The PBOC stepped up cash injections this week, suggesting authorities are trying to shore up financial markets as a selloff in bonds spreads to equities… but it is not working!
As Bloomberg reports, the central bank has already added a net 510 billion yuan ($77 billion) via open-market operations into the financial system this week, matching the third biggest weekly injection this year.
This post was published at Zero Hedge on Nov 17, 2017.
As we just detailed in great depth, China’s credit growth is slowing at just the wrong time – as exemplified by last night’s economic malaise and bond market weakness – and tonight we are starting to see it ripple through commodity and stock markets…
As we noted earlier, Chinese bonds are breaking key levels as China’s credit impulse begins to weigh…
And tonight we are seeing that deleveraging pressure filter through to equity markets…
This post was published at Zero Hedge on Nov 14, 2017.
COMEX gold contracts recovered a $5 drop against a weakening US Dollar in London lunchtime trade Tuesday, rising back to last week’s finish at $1275 after what analysts called another “large sell” order on the futures market.
Commodities retreated and bond prices edged higher as world stock markets fell again.
Germany’s Dax dropped for the fourth session running after the 19-nation Eurozone released a raft of stronger economic data, led by 2.5% annual GDP growth across the region for the third quarter of the year.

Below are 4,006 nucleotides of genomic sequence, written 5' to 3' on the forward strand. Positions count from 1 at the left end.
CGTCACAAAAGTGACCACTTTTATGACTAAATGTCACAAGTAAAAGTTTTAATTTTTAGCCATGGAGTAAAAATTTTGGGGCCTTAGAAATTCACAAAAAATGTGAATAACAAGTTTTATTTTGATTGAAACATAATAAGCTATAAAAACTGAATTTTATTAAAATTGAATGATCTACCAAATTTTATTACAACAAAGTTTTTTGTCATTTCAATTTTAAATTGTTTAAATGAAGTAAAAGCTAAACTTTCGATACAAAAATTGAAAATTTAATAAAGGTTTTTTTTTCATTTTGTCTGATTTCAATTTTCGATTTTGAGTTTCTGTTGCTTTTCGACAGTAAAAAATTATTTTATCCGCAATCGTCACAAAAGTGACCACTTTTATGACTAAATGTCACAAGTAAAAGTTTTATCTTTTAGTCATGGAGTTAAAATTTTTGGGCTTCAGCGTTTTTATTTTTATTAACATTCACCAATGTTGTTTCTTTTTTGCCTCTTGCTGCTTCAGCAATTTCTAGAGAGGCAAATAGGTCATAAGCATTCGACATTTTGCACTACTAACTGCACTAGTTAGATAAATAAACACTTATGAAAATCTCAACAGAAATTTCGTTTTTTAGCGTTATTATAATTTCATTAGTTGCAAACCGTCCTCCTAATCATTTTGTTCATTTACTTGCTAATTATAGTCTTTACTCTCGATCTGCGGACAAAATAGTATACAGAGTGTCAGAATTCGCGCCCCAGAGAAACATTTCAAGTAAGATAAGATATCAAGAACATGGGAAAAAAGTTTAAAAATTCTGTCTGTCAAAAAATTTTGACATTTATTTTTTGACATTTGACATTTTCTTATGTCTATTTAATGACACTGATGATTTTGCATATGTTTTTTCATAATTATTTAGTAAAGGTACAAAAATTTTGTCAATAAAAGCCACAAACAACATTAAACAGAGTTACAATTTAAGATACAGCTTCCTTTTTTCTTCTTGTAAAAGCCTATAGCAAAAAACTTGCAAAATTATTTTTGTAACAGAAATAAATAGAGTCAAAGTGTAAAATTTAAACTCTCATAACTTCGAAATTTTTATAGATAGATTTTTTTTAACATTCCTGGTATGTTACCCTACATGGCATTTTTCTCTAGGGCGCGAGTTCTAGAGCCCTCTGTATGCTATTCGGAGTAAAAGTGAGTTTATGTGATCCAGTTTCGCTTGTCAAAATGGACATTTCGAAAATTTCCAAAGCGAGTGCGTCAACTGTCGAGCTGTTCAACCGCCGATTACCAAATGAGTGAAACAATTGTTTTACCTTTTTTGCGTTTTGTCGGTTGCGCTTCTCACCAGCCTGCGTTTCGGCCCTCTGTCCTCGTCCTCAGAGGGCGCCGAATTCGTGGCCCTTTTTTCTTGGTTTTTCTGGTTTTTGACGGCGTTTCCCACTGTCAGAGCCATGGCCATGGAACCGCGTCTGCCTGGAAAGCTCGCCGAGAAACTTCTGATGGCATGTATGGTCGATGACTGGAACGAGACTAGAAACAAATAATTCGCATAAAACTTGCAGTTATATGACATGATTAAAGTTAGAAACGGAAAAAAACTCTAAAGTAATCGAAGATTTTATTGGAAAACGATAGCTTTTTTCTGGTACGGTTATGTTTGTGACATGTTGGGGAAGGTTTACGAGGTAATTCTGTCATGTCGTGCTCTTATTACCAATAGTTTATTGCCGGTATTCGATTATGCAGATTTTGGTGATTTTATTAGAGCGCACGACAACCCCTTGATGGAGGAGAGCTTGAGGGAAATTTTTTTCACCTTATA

“Speculative financial investors stopped withdrawing from gold and built up net long positions again in the week to 7 November,” says German financial group Commerzbank in a commodities note today, looking at the latest Comex gold derivatives data from US regulator the CFTC.
This post was published at FinancialSense on 11/14/2017.
As I’ve been noting again, again, again, again, and again the macro backdrop is marching toward changes. I’d originally thought those changes would come about within the Q4 window and while that may still be the case, it can easily extend into the first half of 2018 based on new information and data points that have come in.
One thing that has not changed is that stock sectors, commodities and the inflation-dependent risk ‘on’ trades and the gold sector, Treasury bonds and the risk ‘off’ trades are all keyed on the interest rate backdrop; and I am not talking about the Fed, with its measured Fed Funds increases. I am talking about long-term Treasury bond yields and yield relationships (i.e. the yield curve).